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Re: Cruising Sailboats: a Dying Breed?

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I first sailed to Tahiti in 74. There were maybe 30 or 40 cruisers in Papeete then. Our boat it there now along with 3 or 4 hundred others. Marqueses even late in the season, still packed. Same in the Caribbean numbers up tenfold. I sailed into Jost van dyke 11/21/80 to find one other boat in the bay. 2 years ago thru the Med, same up 10 fold or way more. Worldwide more people have lots of money. Cruising is easier with gps, solar, modern conveniences, expensive yachts and newbie owners. Internet spreads the dream, people buy a 1/2 million boat and figure it out.
These numbers seem to indicate that there are MORE cruising boats in the "popular" cruising grounds. I wonder how many of these are charters? (I think Polux also mentioned this trend.)

The attached image shows Marina Taina and its mooring fields in Tahiti this year versus 15 years ago in the mid-winter cruising season. I think I counted 404 boats larger than 20' in the 2018 image, combining slip and moorings. I count maybe 96 such boats in the 2003 image. I think SteveSadler is right on the money. Perhaps the news regarding the death of the cruising sailboat has been greatly exaggerated?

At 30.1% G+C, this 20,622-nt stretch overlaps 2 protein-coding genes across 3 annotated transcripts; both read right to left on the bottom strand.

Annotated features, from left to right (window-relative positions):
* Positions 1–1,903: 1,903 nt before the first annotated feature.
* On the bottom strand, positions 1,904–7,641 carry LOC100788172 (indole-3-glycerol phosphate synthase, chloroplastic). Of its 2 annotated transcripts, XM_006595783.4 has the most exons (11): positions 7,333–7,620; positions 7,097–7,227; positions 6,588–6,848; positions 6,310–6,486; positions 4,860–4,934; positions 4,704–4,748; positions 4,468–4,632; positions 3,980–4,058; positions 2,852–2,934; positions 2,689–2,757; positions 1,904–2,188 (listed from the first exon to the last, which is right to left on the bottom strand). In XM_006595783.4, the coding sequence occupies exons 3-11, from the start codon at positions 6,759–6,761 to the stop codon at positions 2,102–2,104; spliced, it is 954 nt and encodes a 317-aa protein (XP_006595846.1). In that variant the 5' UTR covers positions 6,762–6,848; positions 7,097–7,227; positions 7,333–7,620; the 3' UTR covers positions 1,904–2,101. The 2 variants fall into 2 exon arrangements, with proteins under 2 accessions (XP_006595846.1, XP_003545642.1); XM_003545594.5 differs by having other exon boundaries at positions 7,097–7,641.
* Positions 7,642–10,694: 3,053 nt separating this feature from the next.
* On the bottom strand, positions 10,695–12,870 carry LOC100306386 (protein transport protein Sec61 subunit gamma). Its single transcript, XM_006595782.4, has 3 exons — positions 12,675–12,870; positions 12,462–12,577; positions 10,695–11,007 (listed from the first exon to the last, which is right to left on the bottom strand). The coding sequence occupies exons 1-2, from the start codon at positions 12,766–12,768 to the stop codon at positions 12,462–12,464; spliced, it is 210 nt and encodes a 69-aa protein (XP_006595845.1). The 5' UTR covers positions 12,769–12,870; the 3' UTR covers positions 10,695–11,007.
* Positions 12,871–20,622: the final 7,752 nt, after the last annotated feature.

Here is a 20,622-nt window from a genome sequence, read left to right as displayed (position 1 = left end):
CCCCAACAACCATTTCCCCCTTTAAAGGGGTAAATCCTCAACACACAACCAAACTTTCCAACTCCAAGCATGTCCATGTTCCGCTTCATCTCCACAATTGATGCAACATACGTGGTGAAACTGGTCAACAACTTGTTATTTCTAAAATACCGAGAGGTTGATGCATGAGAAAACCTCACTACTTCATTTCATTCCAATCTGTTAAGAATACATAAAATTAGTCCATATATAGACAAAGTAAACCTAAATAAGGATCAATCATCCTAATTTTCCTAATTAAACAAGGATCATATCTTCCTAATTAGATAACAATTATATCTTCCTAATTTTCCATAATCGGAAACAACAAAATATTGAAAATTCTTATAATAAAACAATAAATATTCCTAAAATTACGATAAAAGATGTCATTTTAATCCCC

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Old 06-11-2018, 14:44   #238
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Re: Cruising Sailboats: a Dying Breed?

Here was my solution to getting back to sailing after the family, house, dogs lifestyle. None of this is out of reach of anyone who wants to go cruising. Complete I am around $26,000 USD. This thing is tougher than the day it was built with a few techniques not available at the time of manufacture. Speed averages about 6 knots on a light breeze day and has seen its' share of the 10 to 12 knot speeds on blustery days. Not bad for a 42 year old boat. This was an extreme restoration but again not out of the realm of anyone with marginal skills who can read and follow directions. https://forums.sailboatowners.com/in...begins.123244/